In 2015, Pope Francis wrote an encyclical letter entitled "Laudato si', mi' Signore" (Italian for "Praised be, my Lord") which addresses the relationship between human beings and the natural world, and he calls for action to protect the environment by addressing the impact of climate change.
In "Laudato Si," Pope Francis argues that climate change is a global issue that affects everyone and is primarily caused by human activity. He calls for a shift in how we think about and use natural resources and a greater sense of responsibility and solidarity in addressing environmental issues. He also emphasizes the moral and spiritual dimensions of these issues and that its call to action is one of the most pressing issues of our time.
It has been almost eight years since the Pope wrote his letter. And there are still voices - and stories - left unheard. These voices are those of the poor and disenfranchised, the indigenous, the youth and the wildlife. The Youtube Originals film "The Letter: A Message for Our Earth" chronicles the stories of five individuals the Vatican chose to represent these voices.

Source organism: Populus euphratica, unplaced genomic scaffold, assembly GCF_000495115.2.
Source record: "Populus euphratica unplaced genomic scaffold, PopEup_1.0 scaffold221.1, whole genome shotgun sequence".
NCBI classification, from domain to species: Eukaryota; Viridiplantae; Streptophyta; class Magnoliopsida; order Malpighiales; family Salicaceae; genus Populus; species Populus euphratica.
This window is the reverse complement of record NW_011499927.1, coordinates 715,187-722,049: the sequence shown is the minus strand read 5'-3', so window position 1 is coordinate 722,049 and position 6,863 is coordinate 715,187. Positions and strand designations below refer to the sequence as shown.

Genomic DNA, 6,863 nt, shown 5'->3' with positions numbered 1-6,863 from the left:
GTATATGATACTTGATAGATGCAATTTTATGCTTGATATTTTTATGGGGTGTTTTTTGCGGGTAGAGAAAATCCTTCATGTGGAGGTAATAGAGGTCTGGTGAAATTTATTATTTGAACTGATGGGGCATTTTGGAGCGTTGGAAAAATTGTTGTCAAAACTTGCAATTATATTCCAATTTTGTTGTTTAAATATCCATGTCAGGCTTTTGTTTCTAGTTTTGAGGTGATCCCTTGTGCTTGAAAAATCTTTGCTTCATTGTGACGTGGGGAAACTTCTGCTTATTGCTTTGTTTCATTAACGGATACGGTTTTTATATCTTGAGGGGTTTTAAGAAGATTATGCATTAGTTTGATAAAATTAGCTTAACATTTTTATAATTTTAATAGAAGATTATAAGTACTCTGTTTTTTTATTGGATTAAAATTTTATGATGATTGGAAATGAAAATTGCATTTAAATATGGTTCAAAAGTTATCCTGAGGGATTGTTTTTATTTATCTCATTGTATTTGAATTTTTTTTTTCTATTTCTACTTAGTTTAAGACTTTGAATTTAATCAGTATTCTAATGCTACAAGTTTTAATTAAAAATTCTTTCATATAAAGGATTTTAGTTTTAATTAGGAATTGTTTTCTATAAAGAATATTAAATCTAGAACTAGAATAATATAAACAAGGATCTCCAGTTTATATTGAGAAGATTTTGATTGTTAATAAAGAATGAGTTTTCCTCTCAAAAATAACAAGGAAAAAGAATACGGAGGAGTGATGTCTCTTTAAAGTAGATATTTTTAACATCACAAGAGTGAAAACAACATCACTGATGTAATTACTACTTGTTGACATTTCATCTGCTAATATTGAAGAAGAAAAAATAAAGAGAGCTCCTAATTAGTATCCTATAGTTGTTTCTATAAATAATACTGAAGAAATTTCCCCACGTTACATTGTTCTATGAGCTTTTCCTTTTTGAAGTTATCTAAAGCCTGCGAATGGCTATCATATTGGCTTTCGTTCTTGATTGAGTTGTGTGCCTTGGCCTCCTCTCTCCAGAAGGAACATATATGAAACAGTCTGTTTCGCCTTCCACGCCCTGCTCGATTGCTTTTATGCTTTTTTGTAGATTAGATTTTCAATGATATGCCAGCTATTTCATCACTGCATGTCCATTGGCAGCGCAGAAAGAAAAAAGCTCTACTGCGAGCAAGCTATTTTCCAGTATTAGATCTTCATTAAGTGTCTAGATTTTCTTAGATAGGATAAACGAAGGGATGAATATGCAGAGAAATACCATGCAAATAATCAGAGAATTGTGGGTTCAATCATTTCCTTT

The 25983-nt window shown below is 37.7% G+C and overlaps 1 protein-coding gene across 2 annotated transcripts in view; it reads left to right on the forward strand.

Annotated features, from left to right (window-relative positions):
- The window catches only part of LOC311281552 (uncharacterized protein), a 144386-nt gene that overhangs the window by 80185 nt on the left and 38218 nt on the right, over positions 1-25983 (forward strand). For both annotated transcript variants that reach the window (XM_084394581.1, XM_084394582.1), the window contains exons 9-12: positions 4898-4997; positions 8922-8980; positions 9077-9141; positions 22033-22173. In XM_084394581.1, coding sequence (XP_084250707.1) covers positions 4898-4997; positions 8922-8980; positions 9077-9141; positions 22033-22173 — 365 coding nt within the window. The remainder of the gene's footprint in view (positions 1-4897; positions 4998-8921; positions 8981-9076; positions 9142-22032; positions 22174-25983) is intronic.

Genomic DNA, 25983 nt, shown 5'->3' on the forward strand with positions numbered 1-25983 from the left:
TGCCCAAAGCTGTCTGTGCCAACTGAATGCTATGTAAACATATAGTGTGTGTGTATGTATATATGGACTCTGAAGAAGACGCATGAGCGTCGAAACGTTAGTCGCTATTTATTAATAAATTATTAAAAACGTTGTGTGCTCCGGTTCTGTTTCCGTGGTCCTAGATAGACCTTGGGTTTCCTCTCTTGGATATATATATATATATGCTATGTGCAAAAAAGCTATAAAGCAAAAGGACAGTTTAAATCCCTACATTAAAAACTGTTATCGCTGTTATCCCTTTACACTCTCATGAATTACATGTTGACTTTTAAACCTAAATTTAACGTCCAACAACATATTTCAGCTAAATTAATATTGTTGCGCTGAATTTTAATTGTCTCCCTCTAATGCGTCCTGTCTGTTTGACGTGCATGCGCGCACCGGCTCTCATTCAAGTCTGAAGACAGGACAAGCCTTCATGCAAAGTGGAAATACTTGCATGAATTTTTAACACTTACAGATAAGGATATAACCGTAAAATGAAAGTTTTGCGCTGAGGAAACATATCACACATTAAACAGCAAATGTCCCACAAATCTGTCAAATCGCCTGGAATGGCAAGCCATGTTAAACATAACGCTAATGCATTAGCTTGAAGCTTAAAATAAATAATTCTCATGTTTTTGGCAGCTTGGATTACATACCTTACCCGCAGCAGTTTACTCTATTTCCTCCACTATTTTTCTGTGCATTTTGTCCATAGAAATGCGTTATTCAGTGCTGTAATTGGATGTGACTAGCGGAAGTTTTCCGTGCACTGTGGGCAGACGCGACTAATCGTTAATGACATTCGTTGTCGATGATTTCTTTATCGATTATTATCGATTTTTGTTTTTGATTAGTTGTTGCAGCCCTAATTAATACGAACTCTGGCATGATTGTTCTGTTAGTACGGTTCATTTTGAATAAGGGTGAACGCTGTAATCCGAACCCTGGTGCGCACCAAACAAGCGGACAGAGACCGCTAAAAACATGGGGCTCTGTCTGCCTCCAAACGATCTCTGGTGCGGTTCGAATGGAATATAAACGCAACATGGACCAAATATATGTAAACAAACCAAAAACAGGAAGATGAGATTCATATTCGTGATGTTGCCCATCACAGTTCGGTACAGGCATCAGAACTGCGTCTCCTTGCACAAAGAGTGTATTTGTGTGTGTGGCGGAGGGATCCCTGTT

From Senegal, to represent the impoverished, Arouna Kandé is a climate refugee whose family can no longer carry on their centuries of farming and herding tradition due to extreme droughts and growing deserts brought about by global warming. Representing the indigenous voices is Cacique Dadá, a community leader of the Borarí people who reside in the Maró Indigenous Territory, located in present-day Pará, Brazil. He has been fighting illegal loggers and logging companies, at the risk of his life, from destroying the Amazon as they only see it for the profits it can bring.
Ridhima Pandey, a young climate activist from India, is the youth's voice, having been an environmental activist since she was nine years old, suing the government of India and even filing a complaint with the UN. Finally, the husband and wife team, Drs. Greg Asner and Robin Martin represent the wildlife. They live in Hawaii and observe and record the effects of climate change by mapping the changes in tropical forests and threatened coral reefs.
The film shows what they, fully immersed in climate change issues, are experiencing first-hand. Their stories are powerful yet often heartbreaking and, more importantly, never heard of by the larger population. It follows their journey to Rome, engaging in groundbreaking dialogue with the Pope so that he could listen to their insights, see their perspectives and come up with solutions together.
Directed by: Nicolas Brown